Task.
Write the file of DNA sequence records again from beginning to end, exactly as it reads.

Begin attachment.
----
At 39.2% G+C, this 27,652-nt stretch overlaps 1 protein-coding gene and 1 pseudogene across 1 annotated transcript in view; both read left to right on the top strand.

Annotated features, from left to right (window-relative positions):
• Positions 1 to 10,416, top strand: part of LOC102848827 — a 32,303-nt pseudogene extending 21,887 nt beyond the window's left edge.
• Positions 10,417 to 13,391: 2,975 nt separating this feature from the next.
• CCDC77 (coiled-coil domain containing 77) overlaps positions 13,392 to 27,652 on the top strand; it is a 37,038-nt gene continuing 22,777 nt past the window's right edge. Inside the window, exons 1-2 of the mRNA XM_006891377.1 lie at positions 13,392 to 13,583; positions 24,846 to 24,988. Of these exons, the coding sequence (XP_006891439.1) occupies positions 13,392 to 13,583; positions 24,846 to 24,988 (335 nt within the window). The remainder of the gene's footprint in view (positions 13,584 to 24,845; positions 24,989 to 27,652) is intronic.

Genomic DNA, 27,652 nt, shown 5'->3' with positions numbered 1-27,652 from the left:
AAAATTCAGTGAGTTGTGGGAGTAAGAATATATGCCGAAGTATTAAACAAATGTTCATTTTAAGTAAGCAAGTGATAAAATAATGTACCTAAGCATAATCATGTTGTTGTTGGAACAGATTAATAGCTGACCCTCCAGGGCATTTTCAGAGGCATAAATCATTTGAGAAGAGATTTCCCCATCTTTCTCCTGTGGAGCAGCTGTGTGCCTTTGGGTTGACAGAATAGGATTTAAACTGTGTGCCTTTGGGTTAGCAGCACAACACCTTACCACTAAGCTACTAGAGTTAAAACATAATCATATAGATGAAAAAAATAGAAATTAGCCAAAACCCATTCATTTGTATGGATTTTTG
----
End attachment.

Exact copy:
At 39.2% G+C, this 27,652-nt stretch overlaps 1 protein-coding gene and 1 pseudogene across 1 annotated transcript in view; both read left to right on the top strand.

Annotated features, from left to right (window-relative positions):
• Positions 1 to 10,416, top strand: part of LOC102848827 — a 32,303-nt pseudogene extending 21,887 nt beyond the window's left edge.
• Positions 10,417 to 13,391: 2,975 nt separating this feature from the next.
• CCDC77 (coiled-coil domain containing 77) overlaps positions 13,392 to 27,652 on the top strand; it is a 37,038-nt gene continuing 22,777 nt past the window's right edge. Inside the window, exons 1-2 of the mRNA XM_006891377.1 lie at positions 13,392 to 13,583; positions 24,846 to 24,988. Of these exons, the coding sequence (XP_006891439.1) occupies positions 13,392 to 13,583; positions 24,846 to 24,988 (335 nt within the window). The remainder of the gene's footprint in view (positions 13,584 to 24,845; positions 24,989 to 27,652) is intronic.

Genomic DNA, 27,652 nt, shown 5'->3' with positions numbered 1-27,652 from the left:
AAAATTCAGTGAGTTGTGGGAGTAAGAATATATGCCGAAGTATTAAACAAATGTTCATTTTAAGTAAGCAAGTGATAAAATAATGTACCTAAGCATAATCATGTTGTTGTTGGAACAGATTAATAGCTGACCCTCCAGGGCATTTTCAGAGGCATAAATCATTTGAGAAGAGATTTCCCCATCTTTCTCCTGTGGAGCAGCTGTGTGCCTTTGGGTTGACAGAATAGGATTTAAACTGTGTGCCTTTGGGTTAGCAGCACAACACCTTACCACTAAGCTACTAGAGTTAAAACATAATCATATAGATGAAAAAAATAGAAATTAGCCAAAACCCATTCATTTGTATGGATTTTTG